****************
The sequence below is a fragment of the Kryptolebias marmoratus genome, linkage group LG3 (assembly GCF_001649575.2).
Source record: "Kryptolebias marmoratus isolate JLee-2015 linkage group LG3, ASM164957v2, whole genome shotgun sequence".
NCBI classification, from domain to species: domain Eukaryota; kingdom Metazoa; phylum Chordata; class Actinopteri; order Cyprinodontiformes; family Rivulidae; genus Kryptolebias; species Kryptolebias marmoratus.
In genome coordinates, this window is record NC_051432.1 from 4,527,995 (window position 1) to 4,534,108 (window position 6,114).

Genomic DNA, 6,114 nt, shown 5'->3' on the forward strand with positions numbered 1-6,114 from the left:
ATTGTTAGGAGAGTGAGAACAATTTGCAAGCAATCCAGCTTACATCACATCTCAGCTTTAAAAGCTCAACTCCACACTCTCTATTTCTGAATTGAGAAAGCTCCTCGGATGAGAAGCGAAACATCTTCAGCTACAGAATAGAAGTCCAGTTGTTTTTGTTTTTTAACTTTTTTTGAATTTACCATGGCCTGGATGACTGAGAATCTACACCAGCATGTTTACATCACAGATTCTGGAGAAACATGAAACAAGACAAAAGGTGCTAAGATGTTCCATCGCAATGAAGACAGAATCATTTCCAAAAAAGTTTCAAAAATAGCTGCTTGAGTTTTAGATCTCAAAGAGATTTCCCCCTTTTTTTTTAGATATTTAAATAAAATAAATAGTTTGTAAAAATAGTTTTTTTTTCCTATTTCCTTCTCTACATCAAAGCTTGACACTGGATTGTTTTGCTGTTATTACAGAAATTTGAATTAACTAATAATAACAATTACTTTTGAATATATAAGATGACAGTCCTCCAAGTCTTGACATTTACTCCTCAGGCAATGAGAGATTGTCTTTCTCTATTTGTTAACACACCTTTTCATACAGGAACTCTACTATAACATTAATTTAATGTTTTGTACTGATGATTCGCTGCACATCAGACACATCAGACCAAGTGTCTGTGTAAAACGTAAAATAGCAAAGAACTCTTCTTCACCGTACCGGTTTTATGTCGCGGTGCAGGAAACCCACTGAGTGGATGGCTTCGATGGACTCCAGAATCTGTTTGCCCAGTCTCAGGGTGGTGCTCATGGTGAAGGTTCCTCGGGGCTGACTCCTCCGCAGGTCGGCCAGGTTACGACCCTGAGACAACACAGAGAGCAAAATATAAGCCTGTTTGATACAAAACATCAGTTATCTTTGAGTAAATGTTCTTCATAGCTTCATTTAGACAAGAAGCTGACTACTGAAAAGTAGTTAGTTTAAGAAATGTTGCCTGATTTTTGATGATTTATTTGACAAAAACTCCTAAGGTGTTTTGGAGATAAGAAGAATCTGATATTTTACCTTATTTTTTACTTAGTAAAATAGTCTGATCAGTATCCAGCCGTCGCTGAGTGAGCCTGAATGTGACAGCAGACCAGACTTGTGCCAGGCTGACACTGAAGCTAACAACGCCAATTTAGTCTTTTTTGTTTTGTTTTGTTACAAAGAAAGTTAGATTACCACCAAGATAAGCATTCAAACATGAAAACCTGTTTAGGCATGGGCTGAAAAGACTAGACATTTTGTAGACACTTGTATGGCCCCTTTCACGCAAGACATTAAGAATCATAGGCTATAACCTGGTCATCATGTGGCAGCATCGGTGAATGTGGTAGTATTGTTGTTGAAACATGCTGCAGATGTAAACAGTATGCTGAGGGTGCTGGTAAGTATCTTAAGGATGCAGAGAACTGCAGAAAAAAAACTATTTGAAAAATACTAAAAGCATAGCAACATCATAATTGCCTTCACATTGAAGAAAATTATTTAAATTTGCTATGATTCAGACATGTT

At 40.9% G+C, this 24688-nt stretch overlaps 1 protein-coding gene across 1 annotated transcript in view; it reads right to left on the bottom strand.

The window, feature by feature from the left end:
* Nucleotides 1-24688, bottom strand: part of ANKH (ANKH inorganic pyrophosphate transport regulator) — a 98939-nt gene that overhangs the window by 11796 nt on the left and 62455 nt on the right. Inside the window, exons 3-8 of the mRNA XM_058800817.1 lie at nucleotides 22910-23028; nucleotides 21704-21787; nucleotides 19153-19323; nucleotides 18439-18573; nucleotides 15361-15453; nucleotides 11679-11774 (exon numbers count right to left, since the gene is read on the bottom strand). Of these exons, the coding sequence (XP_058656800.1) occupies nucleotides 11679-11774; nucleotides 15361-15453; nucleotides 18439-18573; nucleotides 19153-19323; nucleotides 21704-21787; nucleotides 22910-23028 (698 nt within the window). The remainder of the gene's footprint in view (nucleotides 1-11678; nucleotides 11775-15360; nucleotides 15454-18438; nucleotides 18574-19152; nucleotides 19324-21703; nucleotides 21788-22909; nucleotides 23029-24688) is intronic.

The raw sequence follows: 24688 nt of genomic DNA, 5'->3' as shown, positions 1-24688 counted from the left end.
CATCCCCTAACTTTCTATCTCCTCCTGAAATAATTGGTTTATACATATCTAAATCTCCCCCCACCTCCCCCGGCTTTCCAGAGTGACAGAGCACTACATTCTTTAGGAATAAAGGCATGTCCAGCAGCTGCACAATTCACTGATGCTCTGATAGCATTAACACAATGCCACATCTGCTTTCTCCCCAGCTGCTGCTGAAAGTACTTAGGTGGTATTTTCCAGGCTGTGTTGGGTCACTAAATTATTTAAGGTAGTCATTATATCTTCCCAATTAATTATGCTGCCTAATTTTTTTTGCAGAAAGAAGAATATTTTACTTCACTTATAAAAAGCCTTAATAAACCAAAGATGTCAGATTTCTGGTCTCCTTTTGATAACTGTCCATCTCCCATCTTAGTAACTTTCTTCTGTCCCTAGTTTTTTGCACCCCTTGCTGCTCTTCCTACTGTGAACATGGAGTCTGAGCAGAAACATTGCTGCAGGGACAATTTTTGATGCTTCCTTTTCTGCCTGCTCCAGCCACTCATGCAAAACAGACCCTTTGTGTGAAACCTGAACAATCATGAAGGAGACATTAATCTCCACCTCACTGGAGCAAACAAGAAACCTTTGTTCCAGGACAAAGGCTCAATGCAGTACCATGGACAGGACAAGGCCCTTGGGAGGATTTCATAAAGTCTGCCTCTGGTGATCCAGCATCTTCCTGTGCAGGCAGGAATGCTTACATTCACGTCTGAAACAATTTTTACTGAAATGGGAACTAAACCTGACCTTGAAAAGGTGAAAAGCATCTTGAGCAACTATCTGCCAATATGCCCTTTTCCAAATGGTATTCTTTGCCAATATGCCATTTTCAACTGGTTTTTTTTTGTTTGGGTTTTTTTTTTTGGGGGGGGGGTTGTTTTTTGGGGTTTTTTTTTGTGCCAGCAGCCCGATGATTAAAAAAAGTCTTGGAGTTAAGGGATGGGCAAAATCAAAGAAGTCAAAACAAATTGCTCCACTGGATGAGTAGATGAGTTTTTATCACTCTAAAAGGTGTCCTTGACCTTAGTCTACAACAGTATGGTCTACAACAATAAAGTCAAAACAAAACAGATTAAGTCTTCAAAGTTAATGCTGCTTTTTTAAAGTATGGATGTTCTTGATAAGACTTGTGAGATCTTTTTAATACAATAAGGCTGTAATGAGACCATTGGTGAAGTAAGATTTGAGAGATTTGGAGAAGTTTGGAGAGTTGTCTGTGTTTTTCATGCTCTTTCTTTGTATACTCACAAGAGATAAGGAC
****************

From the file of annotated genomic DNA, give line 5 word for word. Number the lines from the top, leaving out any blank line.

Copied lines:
Genomic DNA, 6,114 nt, shown 5'->3' on the forward strand with positions numbered 1-6,114 from the left: